The pretty city of Valletta makes for a gorgeous amble around, but Senglea is just five miles away from Valletta and a dream to explore — you can get great views from the city’s little watchtower, too. Or take the ferry to Gozo, and spend the day wandering around the quiet little hamlets and secluded, peaceful beaches. There’s great diving there, too.

Where to stay

Cugó Gran Maċina Grand Harbour has just 21 suites with incredible views and a killer rooftop pool. Its restaurant is a great spot for an alfresco dinner in the summer, where you can gaze out at the harbour and the old city. Rooms start at about 200 euros (£178) per night.

5. Zumaia, Spain

The unique stone ridges on Itzurun Beach look like they were plucked straight from the brain of George R. R. Martin. This striking beach, in Zumaia on the northern coast of Spain, represented Dragonstone in the show, where Daenerys returned to Westeros in series seven. The incredibly long and winding bridge you see on screen is real, too. You can find it not too far along the coast, at San Juan de Gaztelugatxe.

(Photo by Iñigo Fdz de Pinedo/Getty Images)
(Photo by Iñigo Fdz de Pinedo/Getty Images)

Other things to do while you’re there

Both of those spots are plonked between Bilbao and San Sebastian, which means you’ll obviously want to do a hop between pintxos bars in San Sebastian, a paradise for foodies. The city’s huge beach, Playa de la Concha, is a great spot for a seaside stroll or a spot of sunbathing. If you wanted to head over to Bilbao, the Guggenheim is an incredible building filled with some impressive art.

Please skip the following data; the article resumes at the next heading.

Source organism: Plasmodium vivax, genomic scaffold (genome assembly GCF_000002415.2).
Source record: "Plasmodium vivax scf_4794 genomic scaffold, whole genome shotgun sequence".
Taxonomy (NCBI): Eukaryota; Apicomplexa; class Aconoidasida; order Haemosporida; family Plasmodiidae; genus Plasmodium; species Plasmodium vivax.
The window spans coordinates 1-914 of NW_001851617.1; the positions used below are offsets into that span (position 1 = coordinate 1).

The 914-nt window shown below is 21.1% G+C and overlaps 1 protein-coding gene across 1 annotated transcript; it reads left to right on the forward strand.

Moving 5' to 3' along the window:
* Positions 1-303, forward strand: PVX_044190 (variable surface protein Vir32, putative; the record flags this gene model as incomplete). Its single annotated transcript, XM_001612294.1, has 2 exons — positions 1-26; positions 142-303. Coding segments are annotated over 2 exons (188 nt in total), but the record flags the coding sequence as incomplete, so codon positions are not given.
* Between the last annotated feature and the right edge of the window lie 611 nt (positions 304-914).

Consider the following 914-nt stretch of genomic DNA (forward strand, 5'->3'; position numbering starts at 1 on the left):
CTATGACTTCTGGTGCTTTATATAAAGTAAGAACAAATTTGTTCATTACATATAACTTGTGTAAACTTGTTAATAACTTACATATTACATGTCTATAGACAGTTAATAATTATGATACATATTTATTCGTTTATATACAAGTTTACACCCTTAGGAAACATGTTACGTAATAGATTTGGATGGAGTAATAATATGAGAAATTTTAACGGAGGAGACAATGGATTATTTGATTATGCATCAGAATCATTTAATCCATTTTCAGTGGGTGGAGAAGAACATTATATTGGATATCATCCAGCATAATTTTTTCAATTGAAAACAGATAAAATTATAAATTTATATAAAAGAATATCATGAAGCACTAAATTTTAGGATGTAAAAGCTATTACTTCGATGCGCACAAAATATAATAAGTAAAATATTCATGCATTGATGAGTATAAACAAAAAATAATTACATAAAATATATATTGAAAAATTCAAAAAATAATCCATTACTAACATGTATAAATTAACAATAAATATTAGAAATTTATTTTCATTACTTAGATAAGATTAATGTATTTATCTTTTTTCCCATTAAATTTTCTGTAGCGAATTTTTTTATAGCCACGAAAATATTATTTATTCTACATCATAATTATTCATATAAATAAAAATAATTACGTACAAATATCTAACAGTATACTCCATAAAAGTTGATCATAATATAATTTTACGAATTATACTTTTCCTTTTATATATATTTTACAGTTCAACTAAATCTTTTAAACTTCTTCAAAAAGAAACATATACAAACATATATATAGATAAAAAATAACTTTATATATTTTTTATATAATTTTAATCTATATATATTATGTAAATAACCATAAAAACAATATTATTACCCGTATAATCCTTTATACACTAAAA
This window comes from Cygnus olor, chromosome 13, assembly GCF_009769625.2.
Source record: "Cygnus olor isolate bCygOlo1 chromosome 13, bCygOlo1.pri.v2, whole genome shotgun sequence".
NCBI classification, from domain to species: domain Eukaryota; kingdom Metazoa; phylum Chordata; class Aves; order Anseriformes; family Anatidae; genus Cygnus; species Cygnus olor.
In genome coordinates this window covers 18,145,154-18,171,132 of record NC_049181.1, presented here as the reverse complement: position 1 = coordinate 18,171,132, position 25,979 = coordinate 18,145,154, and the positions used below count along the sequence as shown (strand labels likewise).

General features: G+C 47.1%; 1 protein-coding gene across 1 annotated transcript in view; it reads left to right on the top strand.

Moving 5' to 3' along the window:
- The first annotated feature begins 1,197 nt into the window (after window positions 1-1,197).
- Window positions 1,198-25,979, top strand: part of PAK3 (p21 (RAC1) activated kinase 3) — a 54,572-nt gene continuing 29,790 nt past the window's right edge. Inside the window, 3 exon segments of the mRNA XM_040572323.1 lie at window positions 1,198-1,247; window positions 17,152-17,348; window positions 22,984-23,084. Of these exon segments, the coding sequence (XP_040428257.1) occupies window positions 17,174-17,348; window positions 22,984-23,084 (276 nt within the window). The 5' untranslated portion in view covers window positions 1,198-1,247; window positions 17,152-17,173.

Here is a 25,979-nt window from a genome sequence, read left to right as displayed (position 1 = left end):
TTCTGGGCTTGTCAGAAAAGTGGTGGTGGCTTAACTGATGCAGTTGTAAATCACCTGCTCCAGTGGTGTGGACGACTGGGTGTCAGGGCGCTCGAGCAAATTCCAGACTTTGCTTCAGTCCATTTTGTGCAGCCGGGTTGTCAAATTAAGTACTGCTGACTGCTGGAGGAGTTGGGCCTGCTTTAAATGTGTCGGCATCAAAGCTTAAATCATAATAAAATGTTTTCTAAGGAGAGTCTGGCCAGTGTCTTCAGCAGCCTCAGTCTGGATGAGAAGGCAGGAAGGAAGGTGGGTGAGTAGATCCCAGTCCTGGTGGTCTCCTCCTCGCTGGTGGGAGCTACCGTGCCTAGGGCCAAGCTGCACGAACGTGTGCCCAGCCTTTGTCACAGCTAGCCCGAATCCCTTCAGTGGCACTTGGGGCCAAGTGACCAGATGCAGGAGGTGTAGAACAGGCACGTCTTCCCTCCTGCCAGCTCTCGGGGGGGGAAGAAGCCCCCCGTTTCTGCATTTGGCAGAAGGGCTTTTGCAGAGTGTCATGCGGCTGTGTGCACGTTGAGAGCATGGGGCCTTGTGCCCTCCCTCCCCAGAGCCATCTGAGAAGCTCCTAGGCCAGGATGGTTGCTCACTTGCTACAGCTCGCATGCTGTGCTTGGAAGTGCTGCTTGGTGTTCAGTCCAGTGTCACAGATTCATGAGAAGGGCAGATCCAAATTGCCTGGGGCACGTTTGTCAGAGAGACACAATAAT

Where to stay

Both cities have great accommodation. Try the Gran Hotel Domine in Bilbao, for stunning views of the Guggenheim — your breakfast is served on the roof terrace so you can look out over its undulating exterior as you tuck into your pan con tomato. Rooms start at about 250 euro (£222) per night.

Or use your Marriott points in the Hotel Maria Cristina, a Luxury Collection Hotel, a luxurious and historic sandstone building in San Sebastian. Rooms start at about 360 euro (£320) per night or 70,000 Marriott points during off-peak season.

Bottom line

“Game of Thrones” is a phenomenon that captured the hearts of the world and sometimes it’s hard to imagine it was filmed in real places in Europe. With long-haul travel being off the cards for the time being due to the coronavirus pandemic, these destinations are ideal for a short trip. So you can see where your favourite scenes were shot as well as discovering what else these magical spots have to offer.

Featured photo by Thom Holmes/Unsplash